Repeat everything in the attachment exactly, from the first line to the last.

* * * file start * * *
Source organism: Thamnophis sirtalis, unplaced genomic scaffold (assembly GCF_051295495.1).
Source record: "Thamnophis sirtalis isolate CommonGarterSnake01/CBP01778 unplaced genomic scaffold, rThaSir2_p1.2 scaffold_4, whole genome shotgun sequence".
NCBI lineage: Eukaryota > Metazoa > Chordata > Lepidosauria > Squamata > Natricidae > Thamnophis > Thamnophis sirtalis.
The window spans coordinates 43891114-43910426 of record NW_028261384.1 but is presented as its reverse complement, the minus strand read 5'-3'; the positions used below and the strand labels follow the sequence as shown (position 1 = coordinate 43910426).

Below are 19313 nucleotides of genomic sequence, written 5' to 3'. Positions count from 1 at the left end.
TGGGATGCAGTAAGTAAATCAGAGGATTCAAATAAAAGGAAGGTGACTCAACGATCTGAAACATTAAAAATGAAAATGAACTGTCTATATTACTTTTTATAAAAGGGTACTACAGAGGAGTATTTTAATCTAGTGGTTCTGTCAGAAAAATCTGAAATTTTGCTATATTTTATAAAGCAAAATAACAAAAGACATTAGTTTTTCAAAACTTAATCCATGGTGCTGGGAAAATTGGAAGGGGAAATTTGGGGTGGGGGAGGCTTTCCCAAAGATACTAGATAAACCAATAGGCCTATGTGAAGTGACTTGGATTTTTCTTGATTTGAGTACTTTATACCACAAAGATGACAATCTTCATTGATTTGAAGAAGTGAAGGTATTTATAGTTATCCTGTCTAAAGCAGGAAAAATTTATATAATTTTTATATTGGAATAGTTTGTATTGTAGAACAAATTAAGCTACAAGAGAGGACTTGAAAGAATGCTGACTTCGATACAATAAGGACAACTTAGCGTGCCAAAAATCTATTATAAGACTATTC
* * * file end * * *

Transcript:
Source organism: Thamnophis sirtalis, unplaced genomic scaffold (assembly GCF_051295495.1).
Source record: "Thamnophis sirtalis isolate CommonGarterSnake01/CBP01778 unplaced genomic scaffold, rThaSir2_p1.2 scaffold_4, whole genome shotgun sequence".
NCBI lineage: Eukaryota > Metazoa > Chordata > Lepidosauria > Squamata > Natricidae > Thamnophis > Thamnophis sirtalis.
The window spans coordinates 43891114-43910426 of record NW_028261384.1 but is presented as its reverse complement, the minus strand read 5'-3'; the positions used below and the strand labels follow the sequence as shown (position 1 = coordinate 43910426).

Below are 19313 nucleotides of genomic sequence, written 5' to 3'. Positions count from 1 at the left end.
TGGGATGCAGTAAGTAAATCAGAGGATTCAAATAAAAGGAAGGTGACTCAACGATCTGAAACATTAAAAATGAAAATGAACTGTCTATATTACTTTTTATAAAAGGGTACTACAGAGGAGTATTTTAATCTAGTGGTTCTGTCAGAAAAATCTGAAATTTTGCTATATTTTATAAAGCAAAATAACAAAAGACATTAGTTTTTCAAAACTTAATCCATGGTGCTGGGAAAATTGGAAGGGGAAATTTGGGGTGGGGGAGGCTTTCCCAAAGATACTAGATAAACCAATAGGCCTATGTGAAGTGACTTGGATTTTTCTTGATTTGAGTACTTTATACCACAAAGATGACAATCTTCATTGATTTGAAGAAGTGAAGGTATTTATAGTTATCCTGTCTAAAGCAGGAAAAATTTATATAATTTTTATATTGGAATAGTTTGTATTGTAGAACAAATTAAGCTACAAGAGAGGACTTGAAAGAATGCTGACTTCGATACAATAAGGACAACTTAGCGTGCCAAAAATCTATTATAAGACTATTC